The owner didn't have the right size tire, and he said he'd be back with one soon. The bad one had a bulge in it and was near to blowing out. After getting the price for the job, I sort of wished we had waited until it did blow out. The guy was after arms, legs and whatever else he could get. And it was some off brand name tire I'd never heard of on top of it!

    Things went well until we got to Texas, a really wide, desert-like state—especially when it's in the hot part of the summer. The air conditioner was going full blast after we left El Paso which is on the west side of Texas. But as we continued driving, we didn't seem to feel much relief, and in checking we found the air coming in was as hot as could be.

    So we opened the windows to let some fresh air in. Wrong move again! The air outside was even hotter as it was being driven into the car while we sped into it. We thought, "We'll just stop at the next shop or service station someplace and have it taken care of." But that shop or station wasn't showing up. Not even a town or anything resembling one came into view.

    By now the dogs were panting heavily with tongues outstretched. We stopped to give them some water to try alleviating some of their discomfort, but it didn't help much as we continued driving in all that heat.

    I don't know the exact mileage it turned out to be before we found a repair shop, but it seems it was something like 80 to 90. And that's a long way in a fierce, burning sun and windblown heat when you're beginning to wonder if the dogs or the humans will die first.

    The repair shop was a typical desert-type facility, a shack with a shed with one stall for repairs and little else. I was contemplating getting shafted again as I had been in Tucson as the guy checked wiring and fuses, etc.

    Soon he said, "You see this little thing? It's a ----- (can't remember what it was called). I just put one in the line. Start the car up and turn the air conditioner on." It worked! Praise God!

    "How much do we owe you," I ventured, expecting to hear the worst.

    "That little gadget costs $3.75," he said, "and there's no charge for installing it." I couldn't believe my ears.

    "Do you have another one?" I asked, "in case this one goes bad." "Sure," he said, "but I doubt you'll ever use it."

    We enjoyed air conditioning until we nearly froze to death, and we finally cut back on the blowers after a while. It was like leaving hell and entering into the gates of heaven—I've been to neither and can't really say, but it just seemed fit to insert that. After all, the Bible relates the extreme difference in those two places.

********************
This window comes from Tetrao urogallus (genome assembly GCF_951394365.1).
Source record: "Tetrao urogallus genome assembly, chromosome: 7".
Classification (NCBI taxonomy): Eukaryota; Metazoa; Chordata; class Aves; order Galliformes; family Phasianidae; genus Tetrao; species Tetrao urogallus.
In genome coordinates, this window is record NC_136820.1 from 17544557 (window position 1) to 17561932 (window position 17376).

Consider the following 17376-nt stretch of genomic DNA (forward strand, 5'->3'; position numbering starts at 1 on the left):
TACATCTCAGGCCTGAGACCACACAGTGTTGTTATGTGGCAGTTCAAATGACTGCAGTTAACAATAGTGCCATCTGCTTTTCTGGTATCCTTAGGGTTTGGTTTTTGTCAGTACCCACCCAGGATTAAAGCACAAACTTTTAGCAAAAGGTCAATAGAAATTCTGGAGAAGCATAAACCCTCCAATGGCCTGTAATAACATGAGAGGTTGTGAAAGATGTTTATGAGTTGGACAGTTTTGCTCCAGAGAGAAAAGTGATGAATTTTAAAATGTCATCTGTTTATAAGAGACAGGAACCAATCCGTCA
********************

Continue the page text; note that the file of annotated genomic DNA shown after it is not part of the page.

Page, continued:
I'm pretty sure we stopped at San Antonio for the night, having a most terrible time trying to find a motel which would allow us to keep the dogs inside with us. They'd had enough of heat and loneliness as it was when Eleanor and I would stop to eat somewhere. It was also nearly impossible to get them to perform normal bodily functions when we couldn't find a place where there was grass around. And they continually whined and barked when we'd leave them alone.

    But we did find this one place, and we prayed the dogs wouldn't bark and disturb other guests in the place.

    When we got to Houston I stopped to phone Don Thresher, a guy I'd worked with in Chicago at Jet Air Freight. He moved to Houston some years earlier and was in business for himself. I got to talk to his wife, but he wasn't at home, and I didn't want to take the time to search him out. I don't think we were lavishly invited, for that matter.

    As we drove through Houston it began raining real hard, and we were concerned if the trunk seal we had installed was keeping the water out of the trunk. Checking later we learned it had not. Another great revelation which made for additional joy on the trip.

    By the time we got to Baton Rouge, Louisiana, it was dark and raining hard. We tried to find a motel, but everything seemed to be shut down (you know, the sidewalks are rolled up after a certain hour). We had no choice but to continue driving.

    The highways were great, at least, four lanes, two in each direction with a wide median strip covered with high grass. We'd heard the highway police in Louisiana, Mississippi and Alabama were pretty touchy about even a single mile over the speed limit, so I stayed right at 55 MPH and in the right lane. Everyone was asleep, even the dogs (Eleanor always slept on trips).

Crazy Driver Incident

    Soon I noticed a pair of headlights in my rear view mirror. I thought, "He'll soon be pulling into the passing lane around me, and I won't have to be concerned about him." But as the distance between us closed, I began wondering what this guy was doing.